International oil markets to balance out by end of 2016: IEA
A huge overhang in oil stocks lingering across the world will keep a cap on any further oil price rises, the IEA said on Tuesday, even as supply and demand move towards balance by the end of the year.
Global demand for oil is steadily rising thanks to solid economic growth, and supply has been curbed by unexpected production cuts due to wildfires in Canada and rebel attacks in Nigeria, as well as falling US shale production, the International Energy Agency (IEA) said in its monthly oil market report.
These factors recently pushed the oil price above the key level of $50 as supply came closer to matching demand, a process known as rebalancing which the IEA expects to be fully in place in the second quarter of this year.
But while market forces play out to help the oil price to continue climbing from its low point of close to $25 at the start of the year, there are still large oil inventories waiting to feed into the market, causing a supply glut that is likely to keep a lid on gains for some time.
"There is an enormous inventory overhang to clear," the IEA said. "This is likely to dampen prospects of a significant in oil prices."
Worries about big stocks have caused the oil price to fall back from this year's high of around $51 reached early last month, the agency said, echoing Monday's report from the Organisation of Petroleum Exporting Countries (OPEC) oil cartel which said that "speculators became somewhat less interested in long positions" because of the overhang in inventories.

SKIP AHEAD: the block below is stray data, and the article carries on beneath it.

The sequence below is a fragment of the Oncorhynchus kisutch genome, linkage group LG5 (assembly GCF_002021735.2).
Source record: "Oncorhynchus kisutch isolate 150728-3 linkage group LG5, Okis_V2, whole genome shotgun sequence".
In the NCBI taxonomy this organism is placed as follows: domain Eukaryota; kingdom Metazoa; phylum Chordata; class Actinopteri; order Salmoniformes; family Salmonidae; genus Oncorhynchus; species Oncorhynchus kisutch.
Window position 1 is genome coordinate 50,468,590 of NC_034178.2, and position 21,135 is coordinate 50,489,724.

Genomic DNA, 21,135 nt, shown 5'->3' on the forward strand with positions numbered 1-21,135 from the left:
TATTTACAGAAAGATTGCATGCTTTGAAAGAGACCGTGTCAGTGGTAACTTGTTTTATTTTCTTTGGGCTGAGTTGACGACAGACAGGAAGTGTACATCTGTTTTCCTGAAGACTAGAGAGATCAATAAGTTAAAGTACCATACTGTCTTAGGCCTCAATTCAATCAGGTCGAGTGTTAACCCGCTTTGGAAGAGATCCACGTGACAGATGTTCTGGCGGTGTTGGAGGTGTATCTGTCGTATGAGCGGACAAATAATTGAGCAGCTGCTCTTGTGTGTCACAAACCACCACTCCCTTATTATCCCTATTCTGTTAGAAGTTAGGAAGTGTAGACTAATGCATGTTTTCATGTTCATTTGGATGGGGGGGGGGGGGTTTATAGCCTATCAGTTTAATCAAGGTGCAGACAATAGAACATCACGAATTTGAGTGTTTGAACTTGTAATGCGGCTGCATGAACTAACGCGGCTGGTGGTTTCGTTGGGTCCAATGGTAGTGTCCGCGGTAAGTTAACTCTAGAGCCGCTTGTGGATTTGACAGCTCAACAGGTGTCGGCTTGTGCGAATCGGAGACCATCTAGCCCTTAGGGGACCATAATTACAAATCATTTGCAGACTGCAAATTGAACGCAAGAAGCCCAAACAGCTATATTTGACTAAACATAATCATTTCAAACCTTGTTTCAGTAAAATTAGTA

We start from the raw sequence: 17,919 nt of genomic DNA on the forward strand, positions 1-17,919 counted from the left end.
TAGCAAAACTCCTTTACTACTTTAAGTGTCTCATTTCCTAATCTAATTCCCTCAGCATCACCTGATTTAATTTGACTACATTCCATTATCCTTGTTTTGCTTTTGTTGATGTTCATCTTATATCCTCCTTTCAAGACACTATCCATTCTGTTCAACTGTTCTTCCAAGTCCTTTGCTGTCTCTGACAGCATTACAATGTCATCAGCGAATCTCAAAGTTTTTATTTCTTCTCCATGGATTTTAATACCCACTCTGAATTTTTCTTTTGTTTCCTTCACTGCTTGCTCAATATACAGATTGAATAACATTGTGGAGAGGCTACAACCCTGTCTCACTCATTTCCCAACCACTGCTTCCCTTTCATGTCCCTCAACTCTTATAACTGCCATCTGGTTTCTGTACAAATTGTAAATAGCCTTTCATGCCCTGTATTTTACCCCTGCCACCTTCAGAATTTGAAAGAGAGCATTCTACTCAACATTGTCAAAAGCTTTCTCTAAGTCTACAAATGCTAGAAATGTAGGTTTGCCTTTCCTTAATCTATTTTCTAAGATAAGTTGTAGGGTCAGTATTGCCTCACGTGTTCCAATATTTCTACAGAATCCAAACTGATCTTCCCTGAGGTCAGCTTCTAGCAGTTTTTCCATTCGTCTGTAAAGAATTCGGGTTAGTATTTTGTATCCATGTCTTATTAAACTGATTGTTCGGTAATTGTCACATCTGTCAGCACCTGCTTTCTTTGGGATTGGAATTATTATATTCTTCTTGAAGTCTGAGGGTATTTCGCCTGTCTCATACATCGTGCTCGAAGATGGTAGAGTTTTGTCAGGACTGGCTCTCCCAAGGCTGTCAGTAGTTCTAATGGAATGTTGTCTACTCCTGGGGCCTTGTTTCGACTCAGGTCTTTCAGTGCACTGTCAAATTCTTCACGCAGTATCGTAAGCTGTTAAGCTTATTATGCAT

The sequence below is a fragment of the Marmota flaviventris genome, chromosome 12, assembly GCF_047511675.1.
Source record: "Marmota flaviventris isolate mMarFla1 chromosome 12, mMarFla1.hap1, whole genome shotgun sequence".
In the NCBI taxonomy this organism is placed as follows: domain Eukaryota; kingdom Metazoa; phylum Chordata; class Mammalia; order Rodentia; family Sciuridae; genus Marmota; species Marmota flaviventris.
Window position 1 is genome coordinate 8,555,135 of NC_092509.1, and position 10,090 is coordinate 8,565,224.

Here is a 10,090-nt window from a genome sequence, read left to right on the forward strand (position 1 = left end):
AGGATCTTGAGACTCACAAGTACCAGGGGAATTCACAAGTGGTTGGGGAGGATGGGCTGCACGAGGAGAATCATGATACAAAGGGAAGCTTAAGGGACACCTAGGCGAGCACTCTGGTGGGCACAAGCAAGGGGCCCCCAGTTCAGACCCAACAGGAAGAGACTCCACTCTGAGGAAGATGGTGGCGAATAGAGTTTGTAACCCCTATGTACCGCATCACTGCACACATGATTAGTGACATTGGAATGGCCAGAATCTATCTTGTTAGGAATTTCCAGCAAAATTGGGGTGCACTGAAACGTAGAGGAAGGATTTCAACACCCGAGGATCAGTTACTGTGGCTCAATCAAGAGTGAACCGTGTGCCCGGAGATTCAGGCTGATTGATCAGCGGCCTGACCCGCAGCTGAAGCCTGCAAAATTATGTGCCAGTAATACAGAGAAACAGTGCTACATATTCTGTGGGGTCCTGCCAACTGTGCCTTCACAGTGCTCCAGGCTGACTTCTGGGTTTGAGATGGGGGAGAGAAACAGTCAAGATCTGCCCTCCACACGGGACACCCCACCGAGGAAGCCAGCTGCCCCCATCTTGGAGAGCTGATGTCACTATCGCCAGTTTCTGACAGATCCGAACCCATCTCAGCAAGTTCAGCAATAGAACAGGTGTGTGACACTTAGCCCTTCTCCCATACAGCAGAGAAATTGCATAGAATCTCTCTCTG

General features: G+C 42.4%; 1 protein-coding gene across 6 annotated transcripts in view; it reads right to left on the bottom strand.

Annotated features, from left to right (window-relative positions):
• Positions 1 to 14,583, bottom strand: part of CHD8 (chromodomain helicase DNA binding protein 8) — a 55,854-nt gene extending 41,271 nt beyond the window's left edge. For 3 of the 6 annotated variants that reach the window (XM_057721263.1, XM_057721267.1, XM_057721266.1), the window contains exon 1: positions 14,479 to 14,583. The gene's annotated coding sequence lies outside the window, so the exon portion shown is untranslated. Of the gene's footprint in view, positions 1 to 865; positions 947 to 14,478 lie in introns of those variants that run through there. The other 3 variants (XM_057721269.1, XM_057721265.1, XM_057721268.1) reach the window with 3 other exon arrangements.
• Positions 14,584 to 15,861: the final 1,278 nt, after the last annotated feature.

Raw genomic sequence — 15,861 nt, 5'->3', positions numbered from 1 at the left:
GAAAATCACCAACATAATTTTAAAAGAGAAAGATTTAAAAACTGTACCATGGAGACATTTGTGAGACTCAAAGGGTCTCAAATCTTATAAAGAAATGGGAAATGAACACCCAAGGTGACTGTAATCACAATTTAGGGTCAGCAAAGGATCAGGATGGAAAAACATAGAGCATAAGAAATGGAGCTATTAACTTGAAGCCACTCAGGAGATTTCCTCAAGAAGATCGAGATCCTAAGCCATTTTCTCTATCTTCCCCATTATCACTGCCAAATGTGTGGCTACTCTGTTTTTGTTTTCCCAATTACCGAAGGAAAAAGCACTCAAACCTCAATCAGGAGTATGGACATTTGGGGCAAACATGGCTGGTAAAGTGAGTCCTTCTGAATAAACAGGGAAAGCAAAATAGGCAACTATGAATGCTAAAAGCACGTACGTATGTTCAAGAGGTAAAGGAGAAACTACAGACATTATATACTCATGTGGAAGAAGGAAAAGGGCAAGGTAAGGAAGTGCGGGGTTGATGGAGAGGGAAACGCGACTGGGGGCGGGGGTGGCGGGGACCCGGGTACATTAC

The benchmark Brent crude contract stood at $49.88 in early European business on Tuesday, and the US's West Texas Intermediate (WTI) contract at $48.37.
The IEA said there is a "huge number of moving parts" in the current oil market environment, making accurate predictions hazardous.
On the supply side, this involve a surprisingly strong return of Iran to the oil market after western countries lifted sanctions which had been imposed over Tehran's nuclear programme, and questions over the timing of any full resumption of production in Nigeria once Niger Delta security issues are resolved.
Iran has emerged as "OPEC's fastest source of supply growth this year", pumping oil at its highest level in five years, the IEA said.
Countries outside the OECD club of highly-developed nations will provide the bulk of fresh demand, with India the world's growth leader, the IEA said.
Korea and China are also projected to see strong demand.